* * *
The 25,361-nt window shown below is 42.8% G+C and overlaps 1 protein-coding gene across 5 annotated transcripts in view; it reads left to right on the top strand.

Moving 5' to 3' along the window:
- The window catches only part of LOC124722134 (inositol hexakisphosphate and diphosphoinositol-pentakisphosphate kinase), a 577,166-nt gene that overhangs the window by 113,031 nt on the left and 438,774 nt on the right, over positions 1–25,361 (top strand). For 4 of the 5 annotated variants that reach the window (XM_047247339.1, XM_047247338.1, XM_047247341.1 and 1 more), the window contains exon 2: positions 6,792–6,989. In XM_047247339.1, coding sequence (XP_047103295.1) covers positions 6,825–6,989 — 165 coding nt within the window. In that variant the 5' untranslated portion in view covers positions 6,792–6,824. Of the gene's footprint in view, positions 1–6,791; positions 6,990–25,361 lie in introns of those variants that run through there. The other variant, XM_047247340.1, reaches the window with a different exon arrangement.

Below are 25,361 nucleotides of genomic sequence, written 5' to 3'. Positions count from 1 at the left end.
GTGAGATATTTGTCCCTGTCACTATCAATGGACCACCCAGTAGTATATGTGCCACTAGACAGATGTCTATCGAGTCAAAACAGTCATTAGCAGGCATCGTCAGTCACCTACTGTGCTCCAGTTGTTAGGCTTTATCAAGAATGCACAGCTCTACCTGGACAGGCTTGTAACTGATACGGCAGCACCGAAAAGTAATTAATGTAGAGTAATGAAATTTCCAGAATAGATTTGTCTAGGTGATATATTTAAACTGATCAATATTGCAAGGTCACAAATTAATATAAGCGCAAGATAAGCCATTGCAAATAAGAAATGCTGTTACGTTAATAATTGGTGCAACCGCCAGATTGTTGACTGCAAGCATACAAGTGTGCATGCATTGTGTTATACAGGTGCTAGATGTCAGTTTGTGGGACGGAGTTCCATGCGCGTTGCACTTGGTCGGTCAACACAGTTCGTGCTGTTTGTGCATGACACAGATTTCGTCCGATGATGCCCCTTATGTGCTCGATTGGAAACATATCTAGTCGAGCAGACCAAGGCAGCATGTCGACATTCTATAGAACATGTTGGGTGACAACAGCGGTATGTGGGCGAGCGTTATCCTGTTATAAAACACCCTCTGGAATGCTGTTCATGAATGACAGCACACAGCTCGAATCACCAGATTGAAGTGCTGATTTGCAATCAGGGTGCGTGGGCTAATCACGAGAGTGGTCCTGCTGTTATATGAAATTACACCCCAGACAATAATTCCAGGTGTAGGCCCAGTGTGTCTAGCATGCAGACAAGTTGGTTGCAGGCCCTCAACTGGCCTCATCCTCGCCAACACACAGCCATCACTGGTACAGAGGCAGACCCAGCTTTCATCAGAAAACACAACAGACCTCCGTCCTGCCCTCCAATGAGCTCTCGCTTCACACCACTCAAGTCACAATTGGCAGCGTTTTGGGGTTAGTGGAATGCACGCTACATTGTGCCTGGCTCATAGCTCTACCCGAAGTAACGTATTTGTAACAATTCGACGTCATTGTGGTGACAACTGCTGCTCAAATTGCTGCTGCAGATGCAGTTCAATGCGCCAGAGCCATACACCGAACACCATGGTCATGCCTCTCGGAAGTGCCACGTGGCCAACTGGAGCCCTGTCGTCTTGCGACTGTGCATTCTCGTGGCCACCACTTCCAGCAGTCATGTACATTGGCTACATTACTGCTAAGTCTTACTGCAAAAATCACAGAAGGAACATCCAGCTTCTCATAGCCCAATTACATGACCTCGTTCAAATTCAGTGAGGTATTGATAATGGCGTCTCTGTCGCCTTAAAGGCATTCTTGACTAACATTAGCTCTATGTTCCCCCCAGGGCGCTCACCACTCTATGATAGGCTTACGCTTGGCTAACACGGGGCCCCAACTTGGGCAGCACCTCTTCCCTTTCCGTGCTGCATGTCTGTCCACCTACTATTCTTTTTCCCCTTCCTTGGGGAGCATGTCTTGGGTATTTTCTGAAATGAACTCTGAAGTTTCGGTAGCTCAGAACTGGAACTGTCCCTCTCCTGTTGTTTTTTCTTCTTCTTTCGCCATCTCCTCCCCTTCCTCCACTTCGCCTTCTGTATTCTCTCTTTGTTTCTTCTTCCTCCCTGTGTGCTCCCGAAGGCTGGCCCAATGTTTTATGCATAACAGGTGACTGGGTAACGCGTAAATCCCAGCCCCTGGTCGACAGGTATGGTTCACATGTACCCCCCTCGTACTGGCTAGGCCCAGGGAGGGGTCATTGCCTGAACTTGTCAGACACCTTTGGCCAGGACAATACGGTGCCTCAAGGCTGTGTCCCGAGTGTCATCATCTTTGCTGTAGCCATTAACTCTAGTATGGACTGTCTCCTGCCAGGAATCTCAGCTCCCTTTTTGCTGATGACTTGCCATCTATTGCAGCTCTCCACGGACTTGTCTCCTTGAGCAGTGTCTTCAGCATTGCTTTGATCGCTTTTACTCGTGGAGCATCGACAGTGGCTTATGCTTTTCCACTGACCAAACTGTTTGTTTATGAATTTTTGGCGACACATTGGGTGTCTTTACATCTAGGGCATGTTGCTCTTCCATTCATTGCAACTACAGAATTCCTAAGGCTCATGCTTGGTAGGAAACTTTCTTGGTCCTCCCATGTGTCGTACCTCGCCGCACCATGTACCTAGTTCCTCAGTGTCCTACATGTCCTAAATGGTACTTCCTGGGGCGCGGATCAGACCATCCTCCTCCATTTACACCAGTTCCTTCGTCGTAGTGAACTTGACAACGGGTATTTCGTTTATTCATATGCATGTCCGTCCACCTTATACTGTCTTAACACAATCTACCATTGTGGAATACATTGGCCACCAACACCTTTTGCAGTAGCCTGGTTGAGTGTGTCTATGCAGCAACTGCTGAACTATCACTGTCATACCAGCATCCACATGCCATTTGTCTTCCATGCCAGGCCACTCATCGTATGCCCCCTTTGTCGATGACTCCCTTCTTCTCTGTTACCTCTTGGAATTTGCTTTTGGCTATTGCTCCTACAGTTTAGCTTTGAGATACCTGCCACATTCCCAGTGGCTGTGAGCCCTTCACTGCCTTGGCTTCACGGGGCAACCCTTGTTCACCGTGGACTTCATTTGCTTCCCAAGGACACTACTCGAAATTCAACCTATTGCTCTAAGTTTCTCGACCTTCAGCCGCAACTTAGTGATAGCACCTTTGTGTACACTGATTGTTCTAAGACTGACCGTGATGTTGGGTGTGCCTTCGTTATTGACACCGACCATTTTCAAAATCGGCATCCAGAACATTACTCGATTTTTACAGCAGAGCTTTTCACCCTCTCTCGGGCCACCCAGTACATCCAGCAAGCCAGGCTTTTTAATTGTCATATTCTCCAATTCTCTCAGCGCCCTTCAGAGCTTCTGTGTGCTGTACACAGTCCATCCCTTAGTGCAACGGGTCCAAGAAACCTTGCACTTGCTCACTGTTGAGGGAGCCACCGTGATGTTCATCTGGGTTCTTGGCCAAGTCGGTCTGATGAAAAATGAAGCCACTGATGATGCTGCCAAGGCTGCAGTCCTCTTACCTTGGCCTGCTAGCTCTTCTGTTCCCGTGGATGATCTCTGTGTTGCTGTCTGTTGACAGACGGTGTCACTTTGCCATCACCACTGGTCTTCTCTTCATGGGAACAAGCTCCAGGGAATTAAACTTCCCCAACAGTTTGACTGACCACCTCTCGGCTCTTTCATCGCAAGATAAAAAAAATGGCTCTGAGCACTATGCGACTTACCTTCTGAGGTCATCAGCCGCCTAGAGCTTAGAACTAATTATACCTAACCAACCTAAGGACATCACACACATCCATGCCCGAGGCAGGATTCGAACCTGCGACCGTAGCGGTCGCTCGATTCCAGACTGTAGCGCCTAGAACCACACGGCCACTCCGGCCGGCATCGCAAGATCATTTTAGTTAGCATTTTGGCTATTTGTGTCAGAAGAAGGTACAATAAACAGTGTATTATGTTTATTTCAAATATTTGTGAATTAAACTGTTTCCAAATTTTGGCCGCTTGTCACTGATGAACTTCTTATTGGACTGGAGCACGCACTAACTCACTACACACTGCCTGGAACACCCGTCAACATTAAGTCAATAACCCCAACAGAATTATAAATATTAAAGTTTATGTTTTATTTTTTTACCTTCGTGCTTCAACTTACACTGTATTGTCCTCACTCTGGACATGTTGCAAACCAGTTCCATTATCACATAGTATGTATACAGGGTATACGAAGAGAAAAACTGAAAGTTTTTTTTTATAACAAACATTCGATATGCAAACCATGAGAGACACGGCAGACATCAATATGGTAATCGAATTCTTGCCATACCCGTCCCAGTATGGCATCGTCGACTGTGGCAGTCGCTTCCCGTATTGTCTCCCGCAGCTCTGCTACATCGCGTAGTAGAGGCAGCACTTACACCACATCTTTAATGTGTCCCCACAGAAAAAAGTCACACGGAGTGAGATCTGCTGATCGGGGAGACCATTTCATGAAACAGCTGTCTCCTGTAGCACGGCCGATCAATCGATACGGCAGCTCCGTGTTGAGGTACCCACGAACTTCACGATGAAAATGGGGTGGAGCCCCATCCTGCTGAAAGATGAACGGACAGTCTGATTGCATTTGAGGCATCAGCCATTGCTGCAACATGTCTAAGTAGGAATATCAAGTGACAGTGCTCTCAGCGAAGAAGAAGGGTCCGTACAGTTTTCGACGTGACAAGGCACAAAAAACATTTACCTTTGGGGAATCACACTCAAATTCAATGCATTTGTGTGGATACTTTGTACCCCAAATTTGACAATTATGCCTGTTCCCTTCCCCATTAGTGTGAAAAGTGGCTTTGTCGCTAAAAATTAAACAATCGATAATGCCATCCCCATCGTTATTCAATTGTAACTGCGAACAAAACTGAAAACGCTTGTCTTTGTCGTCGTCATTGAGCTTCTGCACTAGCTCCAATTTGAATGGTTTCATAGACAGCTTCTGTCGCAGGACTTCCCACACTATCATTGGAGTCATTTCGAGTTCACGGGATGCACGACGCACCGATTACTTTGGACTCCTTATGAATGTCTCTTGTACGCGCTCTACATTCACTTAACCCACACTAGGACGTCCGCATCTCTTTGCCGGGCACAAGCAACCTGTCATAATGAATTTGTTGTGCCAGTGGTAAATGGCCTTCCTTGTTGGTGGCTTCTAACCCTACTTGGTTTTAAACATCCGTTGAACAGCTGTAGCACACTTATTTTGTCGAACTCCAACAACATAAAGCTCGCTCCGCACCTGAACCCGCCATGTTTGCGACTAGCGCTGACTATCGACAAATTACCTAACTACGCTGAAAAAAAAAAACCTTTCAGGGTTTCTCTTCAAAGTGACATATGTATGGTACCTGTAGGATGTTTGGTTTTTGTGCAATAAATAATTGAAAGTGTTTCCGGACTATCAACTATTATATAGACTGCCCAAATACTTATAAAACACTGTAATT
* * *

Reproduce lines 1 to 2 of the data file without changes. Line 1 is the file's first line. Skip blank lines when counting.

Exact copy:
The 25,361-nt window shown below is 42.8% G+C and overlaps 1 protein-coding gene across 5 annotated transcripts in view; it reads left to right on the top strand.

Moving 5' to 3' along the window: